Teaching Your Students Better Study Habits

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What do you think is the most common way students study?

As you can see, most students choose inefficient study habits: re-reading the chapter, highlighting, or reviewing your notes. While these are popular study strategies, they are also the least effective.

Why not? What’s the proof?

In 2009, an experiment tested the effectiveness of re-reading. It found that exam scores did not significantly improve after students read a textbook chapter a second time. Another study done in 2005 found that reviewing notes, highlighting, and re-reading had no effect on students’ exam scores; in fact, the total number of hours spent studying was only weakly related to exam scores.

As an educator, you can encourage your students to develop healthy, efficient study habits and help them succeed in your course. Here are four of the top study strategies recommended by learning scientists:

1. Do practice questions

We often think about academic learning in stages that progress from the “study phase” to the “testing phase.” However, taking practice tests during the study phase has been proven to improve test performance more than additional study time.

Why does it work?

The act of taking practice tests forces students to deliberately recall information, a method called retrieval practice or the testing effect. When included in the study phase, this strategy strengthens neural patterns and significantly improves long-term memory.

Key Takeaway

Students retain information best when studying is paired with practice testing rather than spending time on study alone.

2. Study multiple topics together

Most students have been taught to study using blocked practice, reviewing a topic thoroughly before moving on. But exams have different types of problems covering multiple topics. Studying several related topics together, known as interleaving, helps students practice choosing the correct solutions to solve a problem.

Why does it work?

Interleaving teaches students to think critically about the concepts and strategies required to answer a question. Because the correct solution changes for each practice, students must retrieve knowledge and apply them to different problems, ultimately improving long-term memory.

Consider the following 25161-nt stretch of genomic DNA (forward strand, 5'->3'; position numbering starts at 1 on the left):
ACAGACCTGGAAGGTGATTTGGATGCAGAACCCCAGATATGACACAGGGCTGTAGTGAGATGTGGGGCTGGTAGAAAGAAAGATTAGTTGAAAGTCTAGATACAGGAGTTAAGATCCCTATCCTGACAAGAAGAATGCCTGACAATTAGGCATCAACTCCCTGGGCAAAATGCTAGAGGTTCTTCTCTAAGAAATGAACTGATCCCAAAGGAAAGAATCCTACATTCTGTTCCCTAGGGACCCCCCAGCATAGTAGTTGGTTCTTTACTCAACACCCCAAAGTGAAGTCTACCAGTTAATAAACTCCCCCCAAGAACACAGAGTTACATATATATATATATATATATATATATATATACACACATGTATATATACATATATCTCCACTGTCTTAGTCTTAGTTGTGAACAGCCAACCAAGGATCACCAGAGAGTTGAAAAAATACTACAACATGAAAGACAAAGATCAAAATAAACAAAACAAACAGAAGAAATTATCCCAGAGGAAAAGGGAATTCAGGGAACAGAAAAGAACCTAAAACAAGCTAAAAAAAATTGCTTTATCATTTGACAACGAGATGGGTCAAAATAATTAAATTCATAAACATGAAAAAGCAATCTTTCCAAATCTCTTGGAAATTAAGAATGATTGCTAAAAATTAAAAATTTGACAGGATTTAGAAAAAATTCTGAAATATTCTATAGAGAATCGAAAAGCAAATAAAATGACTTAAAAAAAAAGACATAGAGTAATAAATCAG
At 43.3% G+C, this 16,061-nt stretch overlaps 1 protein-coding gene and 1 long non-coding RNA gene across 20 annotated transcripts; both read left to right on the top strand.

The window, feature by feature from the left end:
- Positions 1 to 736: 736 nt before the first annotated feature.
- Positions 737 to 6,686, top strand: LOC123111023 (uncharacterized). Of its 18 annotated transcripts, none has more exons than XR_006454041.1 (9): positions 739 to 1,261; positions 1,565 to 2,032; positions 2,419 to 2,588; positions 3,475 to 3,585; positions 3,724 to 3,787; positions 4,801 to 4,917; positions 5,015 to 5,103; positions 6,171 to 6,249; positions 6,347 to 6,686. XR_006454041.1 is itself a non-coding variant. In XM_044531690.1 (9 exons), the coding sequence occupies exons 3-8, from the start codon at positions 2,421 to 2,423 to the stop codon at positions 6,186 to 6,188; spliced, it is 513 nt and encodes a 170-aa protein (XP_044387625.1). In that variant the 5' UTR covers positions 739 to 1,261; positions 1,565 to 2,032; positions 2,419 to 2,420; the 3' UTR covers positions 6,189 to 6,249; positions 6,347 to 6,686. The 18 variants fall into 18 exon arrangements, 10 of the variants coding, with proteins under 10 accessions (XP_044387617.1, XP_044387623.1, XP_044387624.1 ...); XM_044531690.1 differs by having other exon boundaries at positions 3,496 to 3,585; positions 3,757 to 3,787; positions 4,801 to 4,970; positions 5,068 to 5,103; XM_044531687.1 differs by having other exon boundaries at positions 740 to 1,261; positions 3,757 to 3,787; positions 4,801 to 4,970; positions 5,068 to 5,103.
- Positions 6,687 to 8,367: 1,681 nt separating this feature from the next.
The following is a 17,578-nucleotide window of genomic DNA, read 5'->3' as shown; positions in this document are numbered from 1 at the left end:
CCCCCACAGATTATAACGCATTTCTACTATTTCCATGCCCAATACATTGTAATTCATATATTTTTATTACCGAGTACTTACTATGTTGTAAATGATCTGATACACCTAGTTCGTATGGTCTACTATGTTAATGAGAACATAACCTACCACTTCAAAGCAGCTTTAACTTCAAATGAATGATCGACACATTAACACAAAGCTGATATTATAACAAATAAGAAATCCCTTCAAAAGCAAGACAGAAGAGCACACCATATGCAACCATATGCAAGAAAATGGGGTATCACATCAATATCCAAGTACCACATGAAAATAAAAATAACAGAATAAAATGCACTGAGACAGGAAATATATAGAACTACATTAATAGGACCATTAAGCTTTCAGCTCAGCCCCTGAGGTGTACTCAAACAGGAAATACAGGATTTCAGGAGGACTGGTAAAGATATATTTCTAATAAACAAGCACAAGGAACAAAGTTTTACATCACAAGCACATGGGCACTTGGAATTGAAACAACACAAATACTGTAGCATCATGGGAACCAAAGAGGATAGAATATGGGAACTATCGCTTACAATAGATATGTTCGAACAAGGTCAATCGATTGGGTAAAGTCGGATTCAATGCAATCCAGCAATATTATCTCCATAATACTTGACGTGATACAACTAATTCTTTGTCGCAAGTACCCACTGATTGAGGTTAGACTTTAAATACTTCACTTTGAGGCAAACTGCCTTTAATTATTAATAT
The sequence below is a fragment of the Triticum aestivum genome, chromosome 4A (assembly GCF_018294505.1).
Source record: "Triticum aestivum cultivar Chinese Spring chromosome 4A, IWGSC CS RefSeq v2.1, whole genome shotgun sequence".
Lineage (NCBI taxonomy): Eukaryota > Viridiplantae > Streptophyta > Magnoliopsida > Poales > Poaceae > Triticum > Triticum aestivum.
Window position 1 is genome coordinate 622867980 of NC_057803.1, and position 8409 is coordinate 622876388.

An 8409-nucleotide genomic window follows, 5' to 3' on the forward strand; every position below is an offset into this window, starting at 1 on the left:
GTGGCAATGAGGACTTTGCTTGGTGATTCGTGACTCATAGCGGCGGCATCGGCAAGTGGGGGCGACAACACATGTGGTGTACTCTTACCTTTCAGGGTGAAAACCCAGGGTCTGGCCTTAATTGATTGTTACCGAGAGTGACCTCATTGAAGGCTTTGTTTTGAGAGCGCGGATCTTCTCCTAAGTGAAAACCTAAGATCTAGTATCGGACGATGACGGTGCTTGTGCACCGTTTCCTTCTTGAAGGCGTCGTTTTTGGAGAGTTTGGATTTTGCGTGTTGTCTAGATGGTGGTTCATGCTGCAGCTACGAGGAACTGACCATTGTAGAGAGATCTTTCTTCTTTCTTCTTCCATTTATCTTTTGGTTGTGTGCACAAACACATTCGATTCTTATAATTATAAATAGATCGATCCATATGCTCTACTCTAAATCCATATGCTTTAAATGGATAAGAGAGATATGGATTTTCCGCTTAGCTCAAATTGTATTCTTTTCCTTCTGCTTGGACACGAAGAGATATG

Key Takeaway

While students may feel a sense of mastery when they get into the “groove” of repeatedly applying a set of concepts through blocked practice, the added effort of interleaving can produce better and longer-lasting results.

3. Deeply process information

When students interact with information in a shallow way, by copying vocabulary or highlighting, they only retain the information for a short amount of time. 

Students will retain information longer when they use deep processing methods like drawing concept maps, creating their own exam questions, rewriting definitions in their own words, or teaching someone. 

Why does it work?

Deep processing strategies are often called elaborative rehearsal because they require students to let new information sink into their brains instead of rehearsing it in a repetitive, shallow way. In elaborating on the information, students make meaningful connections which leads to better recall.

Key Takeaway

Re-reading, highlighting, and copying down definitions don’t help students deeply process information. The best way to make information stick is to engage with the material in a deeper, more meaningful way.

4. Assess current knowledge

If you ask students to predict their score before taking an exam, they will mostly likely make predictions that are higher than their actual score. Developing metacognitive skills helps students accurately assess their knowledge and study progress.

Why does it work?

Metacognition means “thinking about thinking” and helps students to be self-aware about their learning. Evidence suggests that having poor metacognitive skills can actually cause poor exam performance because students don’t choose the right study methods and don’t gauge how long they need to study for.

Key Takeaway

Metacognition helps students recognize their knowledge gaps and assess which study strategies are most effective for their situation.

The question now remains: How can you apply these strategies to your course design?

There are a range of ways you can bring these ideas into your classroom, from pop quizzes to a concept map project. Aside from creating your own activities, you can also use an eTextbook like Revel with pre-created critical thinking activities, quizzes, and interactive exercises embedded throughout. This enhanced eTextbook is an incredible resource that was designed based on decades of learning science research to help students develop these good study practices.

No matter how you choose to teach your students these study strategies, helping them develop good practices will not only benefit them throughout their university journey but also help them achieve their future goals more easily and efficiently. 

Revel is a digital learning environment with a seamless blend of author-created digital text, media, and assessment based on learningscience. This fully digital, immersive educational technology boosts student engagement and retention, leading to better understanding of concepts and improved performance throughout the course. Learn more about Revel.


Find out how you can use Revel to help your students learn better

A Pearson representative will follow up shortly by email to show you how Revel can help your students study more effectively and perform better in your courses.

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